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This essay updates and supplements an article published last year in the Federalist Society Review entitled The Founders Interpret the Constitution: The Division of Federal and State Powers. That article explained how during the Constitution’s ratification debates (1787-90), leading Federalists (the Constitution’s advocates) issued authoritative enumerations of powers that would remain outside the federal sphere under the Constitution if ratified. Most of the enumerators were highly respected American lawyers. The two most important non-lawyers were Tench Coxe and James Madison. Coxe was a Philadelphia businessman and economist, member of the 1789 Confederation Congress, and future assistant secretary of the treasury. Coxe’s ratification-era writings were highly influential among the general ratifying public—perhaps as influential as the essays in The Federalist.
Subsequent interpreters of legal texts generally give considerable weight to representations of meaning presented by a measure’s sponsors. The Federalists enumerating powers the Constitution denied to the central government clearly intended that the ratifying public rely on their representations. These representations squarely contradict claims by some commentators that the Constitution conferred near-plenary authority on the federal government.
This essay serves two purposes. First, it briefly addresses and refutes claims that near-plenary federal power lurks within two seemingly straightforward constitutional grants: the Commerce Clause and the Necessary and Proper Clause. Second, it summarizes how materials reproduced in three newly published volumes in the Documentary History of the Ratification of the Constitution of the United States reinforce the conclusion of last year’s article.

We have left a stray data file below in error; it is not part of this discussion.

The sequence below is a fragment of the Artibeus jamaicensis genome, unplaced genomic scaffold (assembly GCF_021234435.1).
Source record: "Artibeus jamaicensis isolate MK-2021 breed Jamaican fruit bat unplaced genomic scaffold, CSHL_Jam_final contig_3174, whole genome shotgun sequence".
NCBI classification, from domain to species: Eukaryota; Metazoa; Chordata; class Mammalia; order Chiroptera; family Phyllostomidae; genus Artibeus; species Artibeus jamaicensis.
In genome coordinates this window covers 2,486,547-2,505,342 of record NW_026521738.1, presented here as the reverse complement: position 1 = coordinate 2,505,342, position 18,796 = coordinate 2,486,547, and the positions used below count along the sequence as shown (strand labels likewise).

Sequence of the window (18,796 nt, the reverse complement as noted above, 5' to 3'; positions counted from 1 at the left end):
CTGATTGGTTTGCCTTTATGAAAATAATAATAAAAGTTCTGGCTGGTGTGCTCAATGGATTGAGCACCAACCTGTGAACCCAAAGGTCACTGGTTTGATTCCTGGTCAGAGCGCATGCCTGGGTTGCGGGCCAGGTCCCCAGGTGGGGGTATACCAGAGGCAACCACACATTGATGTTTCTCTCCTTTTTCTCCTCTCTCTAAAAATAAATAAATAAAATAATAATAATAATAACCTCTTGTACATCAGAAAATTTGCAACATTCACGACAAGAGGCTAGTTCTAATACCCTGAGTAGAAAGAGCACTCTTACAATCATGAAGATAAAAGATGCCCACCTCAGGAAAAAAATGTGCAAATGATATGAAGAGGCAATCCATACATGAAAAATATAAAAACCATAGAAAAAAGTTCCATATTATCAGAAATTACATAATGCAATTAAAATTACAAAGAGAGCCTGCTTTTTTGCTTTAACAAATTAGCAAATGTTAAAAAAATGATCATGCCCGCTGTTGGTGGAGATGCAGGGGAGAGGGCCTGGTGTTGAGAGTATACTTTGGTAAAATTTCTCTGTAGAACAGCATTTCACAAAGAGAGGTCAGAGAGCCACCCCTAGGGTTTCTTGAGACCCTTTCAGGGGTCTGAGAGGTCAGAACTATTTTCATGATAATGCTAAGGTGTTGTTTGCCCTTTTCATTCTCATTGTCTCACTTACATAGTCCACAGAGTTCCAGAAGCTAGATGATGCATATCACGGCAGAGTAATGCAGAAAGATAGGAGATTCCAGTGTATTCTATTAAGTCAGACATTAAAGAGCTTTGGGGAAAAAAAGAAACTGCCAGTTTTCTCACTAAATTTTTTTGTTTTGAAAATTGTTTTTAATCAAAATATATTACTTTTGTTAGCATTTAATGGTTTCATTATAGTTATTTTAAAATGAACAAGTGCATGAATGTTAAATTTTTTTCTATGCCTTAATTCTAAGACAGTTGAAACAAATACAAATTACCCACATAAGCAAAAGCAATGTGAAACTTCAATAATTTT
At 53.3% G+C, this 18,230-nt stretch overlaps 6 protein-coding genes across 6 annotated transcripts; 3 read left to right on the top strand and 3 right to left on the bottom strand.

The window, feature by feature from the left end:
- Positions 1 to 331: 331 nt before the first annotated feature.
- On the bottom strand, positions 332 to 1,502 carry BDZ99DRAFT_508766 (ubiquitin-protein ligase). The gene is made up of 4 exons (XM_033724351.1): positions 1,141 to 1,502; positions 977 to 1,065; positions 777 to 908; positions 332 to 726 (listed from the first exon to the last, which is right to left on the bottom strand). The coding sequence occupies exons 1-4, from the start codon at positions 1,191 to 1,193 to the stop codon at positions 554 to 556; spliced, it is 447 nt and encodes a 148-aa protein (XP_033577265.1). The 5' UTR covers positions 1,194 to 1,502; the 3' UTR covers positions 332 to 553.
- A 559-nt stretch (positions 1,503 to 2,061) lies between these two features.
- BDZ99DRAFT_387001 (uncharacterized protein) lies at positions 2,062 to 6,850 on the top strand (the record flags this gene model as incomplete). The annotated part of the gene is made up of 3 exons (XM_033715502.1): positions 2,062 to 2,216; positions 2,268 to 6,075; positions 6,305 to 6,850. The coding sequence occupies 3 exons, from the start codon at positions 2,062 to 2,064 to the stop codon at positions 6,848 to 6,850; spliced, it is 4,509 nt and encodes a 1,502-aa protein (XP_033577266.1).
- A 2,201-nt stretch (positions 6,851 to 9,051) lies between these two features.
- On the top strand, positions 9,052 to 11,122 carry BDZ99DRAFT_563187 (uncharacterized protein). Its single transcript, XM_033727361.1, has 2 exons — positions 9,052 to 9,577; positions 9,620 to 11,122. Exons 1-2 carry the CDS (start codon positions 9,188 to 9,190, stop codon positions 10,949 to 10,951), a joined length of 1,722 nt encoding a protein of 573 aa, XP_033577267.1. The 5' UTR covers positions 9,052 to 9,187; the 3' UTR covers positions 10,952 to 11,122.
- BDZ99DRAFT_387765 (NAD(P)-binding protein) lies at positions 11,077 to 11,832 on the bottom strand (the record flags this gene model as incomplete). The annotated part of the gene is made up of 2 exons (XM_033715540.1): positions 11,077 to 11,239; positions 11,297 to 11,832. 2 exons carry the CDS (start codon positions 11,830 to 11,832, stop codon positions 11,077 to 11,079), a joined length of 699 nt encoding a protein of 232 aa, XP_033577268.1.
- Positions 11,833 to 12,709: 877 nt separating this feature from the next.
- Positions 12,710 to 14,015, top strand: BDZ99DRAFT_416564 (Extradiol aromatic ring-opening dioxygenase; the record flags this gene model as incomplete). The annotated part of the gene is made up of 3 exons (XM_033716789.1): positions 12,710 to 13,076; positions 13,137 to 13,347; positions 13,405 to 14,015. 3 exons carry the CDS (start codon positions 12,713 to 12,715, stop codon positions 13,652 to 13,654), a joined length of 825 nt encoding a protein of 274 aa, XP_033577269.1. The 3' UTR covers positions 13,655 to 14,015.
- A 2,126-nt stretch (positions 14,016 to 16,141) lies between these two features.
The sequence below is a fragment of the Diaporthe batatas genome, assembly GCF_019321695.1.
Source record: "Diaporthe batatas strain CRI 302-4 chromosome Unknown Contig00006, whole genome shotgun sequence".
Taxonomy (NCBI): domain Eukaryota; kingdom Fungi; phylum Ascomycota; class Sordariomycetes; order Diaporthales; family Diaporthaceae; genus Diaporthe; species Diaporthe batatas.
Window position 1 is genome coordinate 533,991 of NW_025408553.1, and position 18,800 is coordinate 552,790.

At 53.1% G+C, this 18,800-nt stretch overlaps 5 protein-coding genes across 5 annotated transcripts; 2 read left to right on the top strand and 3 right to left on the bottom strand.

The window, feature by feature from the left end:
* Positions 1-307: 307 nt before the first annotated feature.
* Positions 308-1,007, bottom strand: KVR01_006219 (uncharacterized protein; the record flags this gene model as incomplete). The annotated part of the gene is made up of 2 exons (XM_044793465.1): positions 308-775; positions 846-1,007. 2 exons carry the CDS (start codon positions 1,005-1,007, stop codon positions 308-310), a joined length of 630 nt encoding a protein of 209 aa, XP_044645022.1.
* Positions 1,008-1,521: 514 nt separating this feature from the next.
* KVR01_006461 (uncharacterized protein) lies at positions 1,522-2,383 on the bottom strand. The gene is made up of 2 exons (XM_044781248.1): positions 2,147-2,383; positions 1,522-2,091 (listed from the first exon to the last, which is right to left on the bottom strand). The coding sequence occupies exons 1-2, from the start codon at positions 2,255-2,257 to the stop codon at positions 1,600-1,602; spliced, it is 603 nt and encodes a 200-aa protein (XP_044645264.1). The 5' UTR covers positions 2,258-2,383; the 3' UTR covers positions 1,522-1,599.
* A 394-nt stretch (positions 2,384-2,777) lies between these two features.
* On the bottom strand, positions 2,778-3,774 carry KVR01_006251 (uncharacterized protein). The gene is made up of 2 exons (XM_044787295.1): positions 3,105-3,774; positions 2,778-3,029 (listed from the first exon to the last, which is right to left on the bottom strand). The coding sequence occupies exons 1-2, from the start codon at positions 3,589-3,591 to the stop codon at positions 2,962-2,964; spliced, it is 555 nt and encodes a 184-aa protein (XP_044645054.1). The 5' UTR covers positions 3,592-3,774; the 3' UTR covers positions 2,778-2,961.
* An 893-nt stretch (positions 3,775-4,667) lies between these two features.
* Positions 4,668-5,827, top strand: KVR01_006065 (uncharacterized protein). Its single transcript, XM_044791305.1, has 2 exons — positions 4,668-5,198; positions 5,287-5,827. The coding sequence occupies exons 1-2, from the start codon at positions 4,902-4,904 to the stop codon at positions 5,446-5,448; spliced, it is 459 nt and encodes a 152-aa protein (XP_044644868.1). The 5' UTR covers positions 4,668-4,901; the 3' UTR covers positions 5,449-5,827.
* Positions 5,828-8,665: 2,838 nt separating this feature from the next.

I. The Constitution Did Not Grant Near-Plenary Authority to the Federal Government
The Constitution is notable for its grants of power. A natural reading of those grants seems to offer little justification for many of the activities of the modern federal government. For example, it is hard to see how a power to impose taxes includes authority to operate the Medicare program or shape the nation’s system of public education. But apologists for an expanded federal role have long offered broad interpretations of the Constitution’s grants to justify that role. Perhaps the first to do so was Alexander Hamilton, who in 1791 argued that the congressional power to tax to “provide for the general Welfare” authorized spending of any kind Congress thought served the general welfare. Notably, however, Hamilton refrained from offering this theory to the public until after the Constitution had been safely ratified; indeed, during the constitutional debates he argued to the contrary.
The political environment during and after the New Deal encouraged expansive reinterpretations. Academics and judges defended the federal government’s newly broadened scope and sought ways to support it constitutionally. During that period the Supreme Court adopted Hamilton’s post-ratification reading of the General Welfare Clause. Commentators also began to argue for a very expansive definition of the Constitution’s phrase “to regulate Commerce.” Some contended the phrase encompassed not merely “commerce” in its strict sense (i.e., mercantile trade), but the entire national economy. The New Deal Supreme Court eventually adopted a variation of that view, although based more on the Necessary and Proper Clause than the Commerce Clause.
More recent commentators have argued that the founding-era term “Commerce” was not limited to economic activities but referred to intercourse of all kinds, and that the clause therefore authorizes federal activity beyond what a natural reading would indicate. By this expanded reading, the Commerce Clause presumably authorizes Congress to regulate even what eighteenth century speakers sometimes called “commerce between the sexes.” That contention has not been made directly, but it has been claimed that the Commerce Clause empowers Congress to regulate interstate externalities of all kinds.